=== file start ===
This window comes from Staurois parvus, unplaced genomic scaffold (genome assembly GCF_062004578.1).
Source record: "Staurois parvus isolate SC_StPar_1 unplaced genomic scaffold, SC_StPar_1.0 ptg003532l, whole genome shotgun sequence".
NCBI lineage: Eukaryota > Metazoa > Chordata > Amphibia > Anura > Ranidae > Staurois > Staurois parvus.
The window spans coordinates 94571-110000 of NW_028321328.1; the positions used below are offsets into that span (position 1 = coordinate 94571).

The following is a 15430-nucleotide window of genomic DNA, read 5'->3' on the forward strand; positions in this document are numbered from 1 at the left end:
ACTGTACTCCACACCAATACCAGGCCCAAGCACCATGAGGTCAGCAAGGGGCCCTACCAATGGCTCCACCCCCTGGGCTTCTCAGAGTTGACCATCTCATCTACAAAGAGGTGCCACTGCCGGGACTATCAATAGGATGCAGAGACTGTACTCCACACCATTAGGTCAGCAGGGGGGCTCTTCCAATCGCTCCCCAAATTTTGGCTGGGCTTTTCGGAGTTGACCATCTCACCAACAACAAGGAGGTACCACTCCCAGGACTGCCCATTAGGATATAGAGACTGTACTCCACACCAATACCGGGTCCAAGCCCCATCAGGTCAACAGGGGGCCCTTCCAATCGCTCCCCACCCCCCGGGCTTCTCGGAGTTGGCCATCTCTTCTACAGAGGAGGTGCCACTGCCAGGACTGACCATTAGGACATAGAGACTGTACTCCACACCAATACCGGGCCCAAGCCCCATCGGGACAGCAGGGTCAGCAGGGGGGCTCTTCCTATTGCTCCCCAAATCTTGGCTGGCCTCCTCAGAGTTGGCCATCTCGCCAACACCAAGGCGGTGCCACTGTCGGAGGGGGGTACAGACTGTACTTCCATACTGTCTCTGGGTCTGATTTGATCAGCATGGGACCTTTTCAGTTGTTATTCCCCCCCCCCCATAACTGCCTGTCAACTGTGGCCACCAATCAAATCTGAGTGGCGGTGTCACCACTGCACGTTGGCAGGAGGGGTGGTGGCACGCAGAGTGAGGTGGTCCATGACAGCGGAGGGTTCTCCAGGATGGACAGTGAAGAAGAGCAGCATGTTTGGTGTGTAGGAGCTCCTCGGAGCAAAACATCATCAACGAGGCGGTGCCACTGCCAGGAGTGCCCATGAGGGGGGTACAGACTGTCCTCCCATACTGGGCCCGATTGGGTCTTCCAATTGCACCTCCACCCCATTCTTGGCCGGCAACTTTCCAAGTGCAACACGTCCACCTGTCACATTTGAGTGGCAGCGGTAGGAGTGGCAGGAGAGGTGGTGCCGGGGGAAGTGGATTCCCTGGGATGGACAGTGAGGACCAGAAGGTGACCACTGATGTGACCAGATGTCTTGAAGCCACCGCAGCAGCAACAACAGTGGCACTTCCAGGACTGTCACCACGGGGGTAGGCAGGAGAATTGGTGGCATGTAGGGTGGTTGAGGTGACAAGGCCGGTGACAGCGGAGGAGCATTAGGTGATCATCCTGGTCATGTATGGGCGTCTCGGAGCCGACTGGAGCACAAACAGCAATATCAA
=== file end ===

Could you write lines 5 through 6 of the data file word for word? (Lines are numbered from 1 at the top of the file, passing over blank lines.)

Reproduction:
The following is a 15430-nucleotide window of genomic DNA, read 5'->3' on the forward strand; positions in this document are numbered from 1 at the left end:
ACTGTACTCCACACCAATACCAGGCCCAAGCACCATGAGGTCAGCAAGGGGCCCTACCAATGGCTCCACCCCCTGGGCTTCTCAGAGTTGACCATCTCATCTACAAAGAGGTGCCACTGCCGGGACTATCAATAGGATGCAGAGACTGTACTCCACACCATTAGGTCAGCAGGGGGGCTCTTCCAATCGCTCCCCAAATTTTGGCTGGGCTTTTCGGAGTTGACCATCTCACCAACAACAAGGAGGTACCACTCCCAGGACTGCCCATTAGGATATAGAGACTGTACTCCACACCAATACCGGGTCCAAGCCCCATCAGGTCAACAGGGGGCCCTTCCAATCGCTCCCCACCCCCCGGGCTTCTCGGAGTTGGCCATCTCTTCTACAGAGGAGGTGCCACTGCCAGGACTGACCATTAGGACATAGAGACTGTACTCCACACCAATACCGGGCCCAAGCCCCATCGGGACAGCAGGGTCAGCAGGGGGGCTCTTCCTATTGCTCCCCAAATCTTGGCTGGCCTCCTCAGAGTTGGCCATCTCGCCAACACCAAGGCGGTGCCACTGTCGGAGGGGGGTACAGACTGTACTTCCATACTGTCTCTGGGTCTGATTTGATCAGCATGGGACCTTTTCAGTTGTTATTCCCCCCCCCCCATAACTGCCTGTCAACTGTGGCCACCAATCAAATCTGAGTGGCGGTGTCACCACTGCACGTTGGCAGGAGGGGTGGTGGCACGCAGAGTGAGGTGGTCCATGACAGCGGAGGGTTCTCCAGGATGGACAGTGAAGAAGAGCAGCATGTTTGGTGTGTAGGAGCTCCTCGGAGCAAAACATCATCAACGAGGCGGTGCCACTGCCAGGAGTGCCCATGAGGGGGGTACAGACTGTCCTCCCATACTGGGCCCGATTGGGTCTTCCAATTGCACCTCCACCCCATTCTTGGCCGGCAACTTTCCAAGTGCAACACGTCCACCTGTCACATTTGAGTGGCAGCGGTAGGAGTGGCAGGAGAGGTGGTGCCGGGGGAAGTGGATTCCCTGGGATGGACAGTGAGGACCAGAAGGTGACCACTGATGTGACCAGATGTCTTGAAGCCACCGCAGCAGCAACAACAGTGGCACTTCCAGGACTGTCACCACGGGGGTAGGCAGGAGAATTGGTGGCATGTAGGGTGGTTGAGGTGACAAGGCCGGTGACAGCGGAGGAGCATTAGGTGATCATCCTGGTCATGTATGGGCGTCTCGGAGCCGACTGGAGCACAAACAGCAATATCAA